Southeast Ohio – Wildlife District 4
• On opening day of the 2017 deer archery season, state wildlife officer Chris Gilkey, assigned to Meigs County, received a call about a man hunting without permission. Officer Gilkey responded to the call and made contact with a bowhunter who did not have a deer permit with him, but stated he had permission to hunt the farm. Officer Gilkey then asked the hunter to show him the treestand he was hunting from. The hunter quickly recanted his story and asked the officer to just write him a ticket for not having his deer permit so he could go home. Officer Gilkey thought it was odd he was so eager to get a ticket, so he insisted on seeing the location of the deer stand. The hunter then confessed to sneaking onto the property. The hunter had seven prior wildlife violations, including a previous hunting without permission conviction. The suspect appeared in court and was found guilty on two charges. The suspect lost his hunting privileges for three years and was ordered to pay a stiff fine.
Southwest Ohio – Wildlife District 5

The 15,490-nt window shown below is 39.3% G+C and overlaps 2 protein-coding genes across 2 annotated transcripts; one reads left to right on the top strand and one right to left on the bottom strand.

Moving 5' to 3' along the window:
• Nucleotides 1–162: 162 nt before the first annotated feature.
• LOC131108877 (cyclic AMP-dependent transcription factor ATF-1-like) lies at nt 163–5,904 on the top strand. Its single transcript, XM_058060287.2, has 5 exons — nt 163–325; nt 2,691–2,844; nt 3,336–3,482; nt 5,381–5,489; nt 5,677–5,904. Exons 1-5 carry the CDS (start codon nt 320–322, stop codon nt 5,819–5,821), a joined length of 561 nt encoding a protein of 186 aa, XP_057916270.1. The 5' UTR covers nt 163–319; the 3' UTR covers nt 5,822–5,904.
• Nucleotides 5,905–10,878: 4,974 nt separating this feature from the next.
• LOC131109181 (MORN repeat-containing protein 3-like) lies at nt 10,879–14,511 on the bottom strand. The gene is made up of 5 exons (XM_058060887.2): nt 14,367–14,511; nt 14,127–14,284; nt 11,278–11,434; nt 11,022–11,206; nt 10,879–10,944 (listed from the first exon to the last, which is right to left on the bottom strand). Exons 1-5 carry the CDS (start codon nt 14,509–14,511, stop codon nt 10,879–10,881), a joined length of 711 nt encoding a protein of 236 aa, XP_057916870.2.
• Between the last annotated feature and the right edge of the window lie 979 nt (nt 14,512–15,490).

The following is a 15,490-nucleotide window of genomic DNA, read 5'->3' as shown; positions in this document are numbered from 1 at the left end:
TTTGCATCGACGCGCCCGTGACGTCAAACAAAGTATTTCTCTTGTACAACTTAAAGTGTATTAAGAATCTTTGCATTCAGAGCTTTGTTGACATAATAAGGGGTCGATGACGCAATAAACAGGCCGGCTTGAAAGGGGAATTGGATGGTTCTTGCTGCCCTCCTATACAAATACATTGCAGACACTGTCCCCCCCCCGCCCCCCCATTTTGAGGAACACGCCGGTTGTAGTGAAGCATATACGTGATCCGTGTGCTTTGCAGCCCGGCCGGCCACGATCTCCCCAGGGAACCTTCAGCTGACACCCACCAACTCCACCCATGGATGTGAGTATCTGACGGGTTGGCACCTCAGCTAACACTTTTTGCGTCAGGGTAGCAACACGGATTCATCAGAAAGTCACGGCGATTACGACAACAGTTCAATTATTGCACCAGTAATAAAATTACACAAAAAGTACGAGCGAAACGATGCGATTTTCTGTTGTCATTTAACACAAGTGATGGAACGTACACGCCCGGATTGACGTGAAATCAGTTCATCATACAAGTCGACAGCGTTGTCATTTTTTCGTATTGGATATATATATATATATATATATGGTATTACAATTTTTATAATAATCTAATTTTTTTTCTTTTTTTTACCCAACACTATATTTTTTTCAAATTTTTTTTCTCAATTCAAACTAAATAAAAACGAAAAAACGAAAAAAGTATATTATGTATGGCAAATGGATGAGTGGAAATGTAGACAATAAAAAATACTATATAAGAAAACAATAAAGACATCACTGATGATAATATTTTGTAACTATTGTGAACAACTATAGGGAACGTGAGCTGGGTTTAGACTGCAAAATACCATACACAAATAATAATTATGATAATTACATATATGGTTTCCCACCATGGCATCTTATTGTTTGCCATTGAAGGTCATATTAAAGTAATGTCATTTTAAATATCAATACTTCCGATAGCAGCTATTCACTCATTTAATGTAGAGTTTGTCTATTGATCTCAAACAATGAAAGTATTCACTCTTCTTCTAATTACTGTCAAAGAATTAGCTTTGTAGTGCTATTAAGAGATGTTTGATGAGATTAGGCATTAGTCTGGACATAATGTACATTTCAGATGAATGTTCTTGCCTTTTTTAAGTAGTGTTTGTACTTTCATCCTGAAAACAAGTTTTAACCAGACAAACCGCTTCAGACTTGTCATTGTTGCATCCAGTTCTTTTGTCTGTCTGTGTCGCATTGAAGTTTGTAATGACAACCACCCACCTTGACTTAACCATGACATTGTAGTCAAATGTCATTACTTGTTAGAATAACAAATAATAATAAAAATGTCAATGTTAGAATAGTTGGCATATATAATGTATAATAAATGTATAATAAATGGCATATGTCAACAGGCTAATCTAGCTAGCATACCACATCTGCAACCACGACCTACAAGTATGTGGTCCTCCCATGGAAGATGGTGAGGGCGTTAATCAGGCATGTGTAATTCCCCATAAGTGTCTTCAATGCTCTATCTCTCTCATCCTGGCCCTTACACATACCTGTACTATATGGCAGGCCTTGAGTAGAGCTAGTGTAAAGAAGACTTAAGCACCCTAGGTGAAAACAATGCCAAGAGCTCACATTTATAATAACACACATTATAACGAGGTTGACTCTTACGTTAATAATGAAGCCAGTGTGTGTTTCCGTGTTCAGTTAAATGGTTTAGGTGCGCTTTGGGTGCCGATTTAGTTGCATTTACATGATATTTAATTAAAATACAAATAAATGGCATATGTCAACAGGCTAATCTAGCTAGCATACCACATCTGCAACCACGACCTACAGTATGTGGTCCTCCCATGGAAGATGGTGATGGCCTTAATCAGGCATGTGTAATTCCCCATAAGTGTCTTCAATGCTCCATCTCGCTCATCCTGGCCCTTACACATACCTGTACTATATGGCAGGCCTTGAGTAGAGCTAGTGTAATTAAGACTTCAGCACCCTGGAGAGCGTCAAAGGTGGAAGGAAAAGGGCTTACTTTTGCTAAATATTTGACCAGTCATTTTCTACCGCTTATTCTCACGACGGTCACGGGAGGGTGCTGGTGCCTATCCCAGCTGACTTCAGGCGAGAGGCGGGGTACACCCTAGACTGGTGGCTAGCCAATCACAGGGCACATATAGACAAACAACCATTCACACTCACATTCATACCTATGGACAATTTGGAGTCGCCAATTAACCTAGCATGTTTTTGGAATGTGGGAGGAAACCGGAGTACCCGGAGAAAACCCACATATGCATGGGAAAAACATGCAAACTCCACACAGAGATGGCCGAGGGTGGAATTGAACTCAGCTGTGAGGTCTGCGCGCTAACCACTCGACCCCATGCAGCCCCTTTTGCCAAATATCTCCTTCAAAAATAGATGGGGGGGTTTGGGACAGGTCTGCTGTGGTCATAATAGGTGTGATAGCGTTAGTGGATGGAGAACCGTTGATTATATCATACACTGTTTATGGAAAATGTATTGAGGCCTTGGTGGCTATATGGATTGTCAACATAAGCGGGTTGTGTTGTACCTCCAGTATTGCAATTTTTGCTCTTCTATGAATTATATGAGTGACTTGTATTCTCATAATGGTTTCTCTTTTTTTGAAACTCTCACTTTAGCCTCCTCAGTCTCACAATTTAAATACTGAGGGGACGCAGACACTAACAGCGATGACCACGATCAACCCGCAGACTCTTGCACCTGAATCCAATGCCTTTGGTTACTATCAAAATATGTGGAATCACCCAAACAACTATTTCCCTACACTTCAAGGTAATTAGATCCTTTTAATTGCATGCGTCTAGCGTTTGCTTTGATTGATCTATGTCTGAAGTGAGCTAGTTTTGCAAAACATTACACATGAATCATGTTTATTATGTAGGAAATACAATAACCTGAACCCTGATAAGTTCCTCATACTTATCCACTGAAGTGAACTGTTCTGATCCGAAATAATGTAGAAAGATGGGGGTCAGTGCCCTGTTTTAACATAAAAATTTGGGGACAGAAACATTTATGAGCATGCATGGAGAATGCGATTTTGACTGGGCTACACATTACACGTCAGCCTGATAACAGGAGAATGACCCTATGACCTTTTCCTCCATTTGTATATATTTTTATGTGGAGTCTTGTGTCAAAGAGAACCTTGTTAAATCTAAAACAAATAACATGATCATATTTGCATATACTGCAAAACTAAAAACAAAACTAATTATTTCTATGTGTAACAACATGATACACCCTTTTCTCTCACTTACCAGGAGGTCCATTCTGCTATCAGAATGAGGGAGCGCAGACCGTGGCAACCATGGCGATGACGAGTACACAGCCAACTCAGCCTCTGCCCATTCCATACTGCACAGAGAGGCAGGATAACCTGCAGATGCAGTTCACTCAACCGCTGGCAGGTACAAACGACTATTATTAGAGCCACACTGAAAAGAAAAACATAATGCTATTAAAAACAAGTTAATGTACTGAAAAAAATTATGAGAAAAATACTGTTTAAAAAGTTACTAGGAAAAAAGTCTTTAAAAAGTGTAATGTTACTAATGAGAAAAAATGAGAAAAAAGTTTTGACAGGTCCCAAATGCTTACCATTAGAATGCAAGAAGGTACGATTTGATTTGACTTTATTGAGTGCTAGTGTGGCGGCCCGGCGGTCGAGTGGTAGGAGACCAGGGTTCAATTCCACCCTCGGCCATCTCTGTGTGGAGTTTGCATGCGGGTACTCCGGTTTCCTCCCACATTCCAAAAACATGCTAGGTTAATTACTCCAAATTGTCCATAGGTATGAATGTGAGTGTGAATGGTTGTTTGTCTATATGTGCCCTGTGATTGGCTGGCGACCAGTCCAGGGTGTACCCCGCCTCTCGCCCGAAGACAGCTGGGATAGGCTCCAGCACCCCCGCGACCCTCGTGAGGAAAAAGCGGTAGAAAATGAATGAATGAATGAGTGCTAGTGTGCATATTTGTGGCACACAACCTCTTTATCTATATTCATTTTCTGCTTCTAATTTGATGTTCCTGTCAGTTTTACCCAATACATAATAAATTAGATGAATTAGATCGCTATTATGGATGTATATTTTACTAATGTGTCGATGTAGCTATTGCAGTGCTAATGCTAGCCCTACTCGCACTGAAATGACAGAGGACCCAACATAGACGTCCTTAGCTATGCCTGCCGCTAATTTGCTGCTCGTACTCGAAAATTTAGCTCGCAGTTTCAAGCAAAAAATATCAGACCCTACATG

• During a cold and snowy winter night, state wildlife officer Mark Schemmel, assigned to Auglaize County, was fueling his patrol vehicle in preparation for nighttime spotlighting enforcement patrol when he observed a large truck with a distinct decal in the rear window drive slowly past the gas station. Officer Schemmel noted that it was one of the only vehicles traveling the roads at that hour and in those weather conditions. Shortly thereafter, officer Schemmel traveled across the county to a known complaint area, where he began to conduct surveillance for wildlife violations. Later, officer Schemmel observed the glow from approaching headlights slowly illuminate the road. As the vehicle came into sight, officer Schemmel saw a large truck stop in the roadway while someone inside shined a bright, hand-held spotlight out into the nearby field. The truck eventually traveled past officer Schemmel, and a law enforcement stop was made. Officer Schemmel recognized the vehicle as the same truck from earlier that evening. Officer Schemmel spoke with the two occupants who admitted to spotlighting for deer. Both individuals were more than 40 miles from their homes, which spurred officer Schemmel to ask what brought them all the way across the county to spotlight deer. One occupant stated that he saw the officer fueling his vehicle on one side of the county and figured they would be less likely to get caught on the other side of the county. Both individuals were cited for jacklighting, and were found guilty in Auglaize County Municipal Court.